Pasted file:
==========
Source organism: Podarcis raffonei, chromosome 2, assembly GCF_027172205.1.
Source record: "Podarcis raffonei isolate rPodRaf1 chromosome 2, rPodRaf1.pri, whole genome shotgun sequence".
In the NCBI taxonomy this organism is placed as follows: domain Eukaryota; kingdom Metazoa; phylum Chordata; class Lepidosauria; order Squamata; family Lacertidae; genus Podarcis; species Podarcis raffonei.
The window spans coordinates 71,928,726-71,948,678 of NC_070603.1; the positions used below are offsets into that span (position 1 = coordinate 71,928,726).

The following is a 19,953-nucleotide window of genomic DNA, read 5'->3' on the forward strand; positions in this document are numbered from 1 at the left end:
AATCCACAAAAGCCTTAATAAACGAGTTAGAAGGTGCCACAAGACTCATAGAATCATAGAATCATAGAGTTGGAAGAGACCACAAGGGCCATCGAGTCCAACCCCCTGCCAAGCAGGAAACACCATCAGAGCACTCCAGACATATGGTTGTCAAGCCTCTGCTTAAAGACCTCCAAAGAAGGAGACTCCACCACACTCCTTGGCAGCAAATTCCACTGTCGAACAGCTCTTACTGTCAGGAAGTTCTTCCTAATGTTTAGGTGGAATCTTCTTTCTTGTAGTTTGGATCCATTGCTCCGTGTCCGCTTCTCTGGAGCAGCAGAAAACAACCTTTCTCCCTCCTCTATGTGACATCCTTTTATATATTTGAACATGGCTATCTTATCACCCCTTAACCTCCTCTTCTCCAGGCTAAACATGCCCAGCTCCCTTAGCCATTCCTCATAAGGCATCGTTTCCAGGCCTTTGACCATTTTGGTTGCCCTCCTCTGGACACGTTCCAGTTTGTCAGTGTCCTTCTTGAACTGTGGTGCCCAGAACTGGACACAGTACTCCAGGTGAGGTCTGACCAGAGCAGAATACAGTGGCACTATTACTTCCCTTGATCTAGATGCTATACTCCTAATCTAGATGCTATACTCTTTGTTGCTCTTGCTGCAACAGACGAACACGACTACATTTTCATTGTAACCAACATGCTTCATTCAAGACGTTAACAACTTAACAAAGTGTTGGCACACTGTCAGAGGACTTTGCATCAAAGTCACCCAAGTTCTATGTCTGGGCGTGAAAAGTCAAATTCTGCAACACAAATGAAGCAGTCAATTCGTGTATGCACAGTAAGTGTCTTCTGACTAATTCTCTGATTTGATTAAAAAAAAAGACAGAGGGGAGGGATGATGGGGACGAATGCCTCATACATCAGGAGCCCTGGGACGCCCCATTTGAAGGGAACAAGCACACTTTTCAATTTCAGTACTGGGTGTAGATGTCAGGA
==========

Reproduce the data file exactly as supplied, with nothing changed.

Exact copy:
Source organism: Podarcis raffonei, chromosome 2, assembly GCF_027172205.1.
Source record: "Podarcis raffonei isolate rPodRaf1 chromosome 2, rPodRaf1.pri, whole genome shotgun sequence".
In the NCBI taxonomy this organism is placed as follows: domain Eukaryota; kingdom Metazoa; phylum Chordata; class Lepidosauria; order Squamata; family Lacertidae; genus Podarcis; species Podarcis raffonei.
The window spans coordinates 71,928,726-71,948,678 of NC_070603.1; the positions used below are offsets into that span (position 1 = coordinate 71,928,726).

The following is a 19,953-nucleotide window of genomic DNA, read 5'->3' on the forward strand; positions in this document are numbered from 1 at the left end:
AATCCACAAAAGCCTTAATAAACGAGTTAGAAGGTGCCACAAGACTCATAGAATCATAGAATCATAGAGTTGGAAGAGACCACAAGGGCCATCGAGTCCAACCCCCTGCCAAGCAGGAAACACCATCAGAGCACTCCAGACATATGGTTGTCAAGCCTCTGCTTAAAGACCTCCAAAGAAGGAGACTCCACCACACTCCTTGGCAGCAAATTCCACTGTCGAACAGCTCTTACTGTCAGGAAGTTCTTCCTAATGTTTAGGTGGAATCTTCTTTCTTGTAGTTTGGATCCATTGCTCCGTGTCCGCTTCTCTGGAGCAGCAGAAAACAACCTTTCTCCCTCCTCTATGTGACATCCTTTTATATATTTGAACATGGCTATCTTATCACCCCTTAACCTCCTCTTCTCCAGGCTAAACATGCCCAGCTCCCTTAGCCATTCCTCATAAGGCATCGTTTCCAGGCCTTTGACCATTTTGGTTGCCCTCCTCTGGACACGTTCCAGTTTGTCAGTGTCCTTCTTGAACTGTGGTGCCCAGAACTGGACACAGTACTCCAGGTGAGGTCTGACCAGAGCAGAATACAGTGGCACTATTACTTCCCTTGATCTAGATGCTATACTCCTAATCTAGATGCTATACTCTTTGTTGCTCTTGCTGCAACAGACGAACACGACTACATTTTCATTGTAACCAACATGCTTCATTCAAGACGTTAACAACTTAACAAAGTGTTGGCACACTGTCAGAGGACTTTGCATCAAAGTCACCCAAGTTCTATGTCTGGGCGTGAAAAGTCAAATTCTGCAACACAAATGAAGCAGTCAATTCGTGTATGCACAGTAAGTGTCTTCTGACTAATTCTCTGATTTGATTAAAAAAAAAGACAGAGGGGAGGGATGATGGGGACGAATGCCTCATACATCAGGAGCCCTGGGACGCCCCATTTGAAGGGAACAAGCACACTTTTCAATTTCAGTACTGGGTGTAGATGTCAGGA